I am watching young people both black and white on television as they gather in front of the home of Nelson Mandela to celebrate the life of a man who was a global icon and a national hero.
The images are reveting and beautiful. Young people who weren't around when the brutal regime that ruled their country kept black people as second class citizens, now they are celebrating the life of a man who led their country through a peaceful transition towards democracy and change.
Mandela was the "moral center" of South Africa, and now that he is gone we can only hope that the country will hold it together. Given the youth of the nation's population, I am guessing that the country of South Africa will be fine, and it will continue on its current path. But it won't be easy. There is still a lot of apartheid hangover lingering there.
A friend of mine moved there a few years back to start a business, and he was amazed at the lack of incentive to work by the black South Africans who came up through Apartheid. "You had to drill it into them that they had a stake in the business. They were so used to working without any hope of advancement that it became ingrained in their way of thinking and it reflected in their work. It was very frustrating."
The similarities with our own country and South Africa are undeniable. We had our own state sanctioned ways of keeping us unequal as well, and it took a movement to bring about change. Many black Americans still do not believe that they have a real stake in this country or that they have an equal chance of succeeding.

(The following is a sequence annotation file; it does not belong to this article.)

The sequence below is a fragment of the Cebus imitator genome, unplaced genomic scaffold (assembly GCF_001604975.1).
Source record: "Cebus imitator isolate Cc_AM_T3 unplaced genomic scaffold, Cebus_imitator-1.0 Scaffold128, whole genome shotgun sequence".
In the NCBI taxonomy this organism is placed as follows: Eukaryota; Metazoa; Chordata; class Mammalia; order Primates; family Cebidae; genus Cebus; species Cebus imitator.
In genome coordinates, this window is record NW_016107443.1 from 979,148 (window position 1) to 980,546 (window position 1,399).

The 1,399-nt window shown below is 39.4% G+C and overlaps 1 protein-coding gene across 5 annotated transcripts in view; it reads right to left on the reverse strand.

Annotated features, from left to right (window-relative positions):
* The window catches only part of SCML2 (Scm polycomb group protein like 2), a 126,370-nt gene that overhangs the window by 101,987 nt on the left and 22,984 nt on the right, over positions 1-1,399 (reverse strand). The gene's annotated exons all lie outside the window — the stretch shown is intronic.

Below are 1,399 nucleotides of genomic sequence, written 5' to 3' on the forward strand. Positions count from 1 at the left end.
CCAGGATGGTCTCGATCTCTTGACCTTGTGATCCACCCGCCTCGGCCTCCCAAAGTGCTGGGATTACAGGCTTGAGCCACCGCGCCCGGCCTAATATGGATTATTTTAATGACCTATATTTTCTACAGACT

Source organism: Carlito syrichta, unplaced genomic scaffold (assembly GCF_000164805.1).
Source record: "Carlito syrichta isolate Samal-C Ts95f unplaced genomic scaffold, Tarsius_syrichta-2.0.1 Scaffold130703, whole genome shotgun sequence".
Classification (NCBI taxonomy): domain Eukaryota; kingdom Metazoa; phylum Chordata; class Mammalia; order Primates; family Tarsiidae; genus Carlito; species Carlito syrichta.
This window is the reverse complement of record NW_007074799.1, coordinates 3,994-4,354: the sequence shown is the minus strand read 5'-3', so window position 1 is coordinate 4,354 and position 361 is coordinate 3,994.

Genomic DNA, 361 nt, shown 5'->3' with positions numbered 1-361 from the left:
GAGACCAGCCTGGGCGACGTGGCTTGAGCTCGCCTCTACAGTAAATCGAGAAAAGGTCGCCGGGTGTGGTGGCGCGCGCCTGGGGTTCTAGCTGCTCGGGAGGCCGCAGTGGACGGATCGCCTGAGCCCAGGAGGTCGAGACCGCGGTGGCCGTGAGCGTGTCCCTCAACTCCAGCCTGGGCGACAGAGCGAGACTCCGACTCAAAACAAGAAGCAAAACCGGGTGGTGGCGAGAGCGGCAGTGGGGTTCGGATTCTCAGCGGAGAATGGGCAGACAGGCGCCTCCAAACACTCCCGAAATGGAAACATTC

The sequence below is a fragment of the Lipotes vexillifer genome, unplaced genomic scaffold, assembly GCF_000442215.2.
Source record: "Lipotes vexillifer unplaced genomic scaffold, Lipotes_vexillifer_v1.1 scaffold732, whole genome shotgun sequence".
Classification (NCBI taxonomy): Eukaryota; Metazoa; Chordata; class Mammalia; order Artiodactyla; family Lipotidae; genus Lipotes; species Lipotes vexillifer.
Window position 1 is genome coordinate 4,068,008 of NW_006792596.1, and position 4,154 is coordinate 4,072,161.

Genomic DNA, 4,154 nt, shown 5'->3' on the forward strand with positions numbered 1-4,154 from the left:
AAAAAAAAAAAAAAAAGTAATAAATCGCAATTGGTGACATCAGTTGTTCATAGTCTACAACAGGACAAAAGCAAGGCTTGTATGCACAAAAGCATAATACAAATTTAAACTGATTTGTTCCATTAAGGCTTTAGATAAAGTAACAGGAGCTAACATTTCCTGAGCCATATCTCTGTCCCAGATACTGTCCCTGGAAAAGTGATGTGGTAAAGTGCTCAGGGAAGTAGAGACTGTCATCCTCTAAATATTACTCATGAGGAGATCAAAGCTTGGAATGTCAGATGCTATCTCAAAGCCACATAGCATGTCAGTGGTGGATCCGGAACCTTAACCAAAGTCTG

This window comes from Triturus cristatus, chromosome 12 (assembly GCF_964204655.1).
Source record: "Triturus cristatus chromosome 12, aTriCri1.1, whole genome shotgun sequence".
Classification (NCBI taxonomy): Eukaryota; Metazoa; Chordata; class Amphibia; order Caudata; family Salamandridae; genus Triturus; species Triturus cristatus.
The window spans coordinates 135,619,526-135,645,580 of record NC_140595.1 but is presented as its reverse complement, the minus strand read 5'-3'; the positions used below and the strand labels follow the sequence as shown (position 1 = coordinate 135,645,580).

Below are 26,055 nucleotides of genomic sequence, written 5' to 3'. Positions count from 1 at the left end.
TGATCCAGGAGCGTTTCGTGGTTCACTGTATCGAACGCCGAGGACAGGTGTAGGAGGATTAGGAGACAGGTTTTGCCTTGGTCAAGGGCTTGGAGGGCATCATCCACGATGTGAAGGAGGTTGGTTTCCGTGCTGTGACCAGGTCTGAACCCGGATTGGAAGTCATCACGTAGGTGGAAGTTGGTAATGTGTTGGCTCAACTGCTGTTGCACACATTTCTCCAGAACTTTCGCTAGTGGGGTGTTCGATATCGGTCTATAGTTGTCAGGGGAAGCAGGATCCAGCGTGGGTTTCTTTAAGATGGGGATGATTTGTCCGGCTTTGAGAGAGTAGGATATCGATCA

We Americans, of course, have no icons to act as our "moral center'; we don't believe that we need one. We have the Bill Of Rights, those powerful first ten amendments of our Constitution is all that we need. This, of course, is what we tell ourselves.
Unlike the case with South Africa, we explain, our state sanctioned oppression was a very long time ago. We don't want to learn any lessons from Mandela, there is no need for any truth and reconciliation commissions, because we have come so far, and the moral stain on our country was so long ago.
But as we celebrate the life and times of Nelson Mandela, let's not forget the fact that he went into prison as a terrorist, and the ANC was demonized by the right in this country and across the world. (I see you Ronald Reagan and Margaret Thatcher.)
The right has never apologized for their support of the apartheid regime in South Africa, and I suppose that makes sense. Why should the white minority with all that power and wealth cede it to a poor black majority with left leaning political views? The republican party of today greatly resembles the National Party of South Africa from 1948. Same goals.
Still, I keep going back to those images in front of Mandela's home. The people there are all so young and so happy. They seem full of optimism and hope for their country's future. This gives me hope. Because their behavior and the makeup of the people there is antithetical to that of the modern day conservative in this country.
“If you want to make peace with your enemy, you have to work with your enemy. Then he becomes your partner.”
Rest in peace President Mandela, you were a good man.
But sadly, here in America, enemies will never become partners.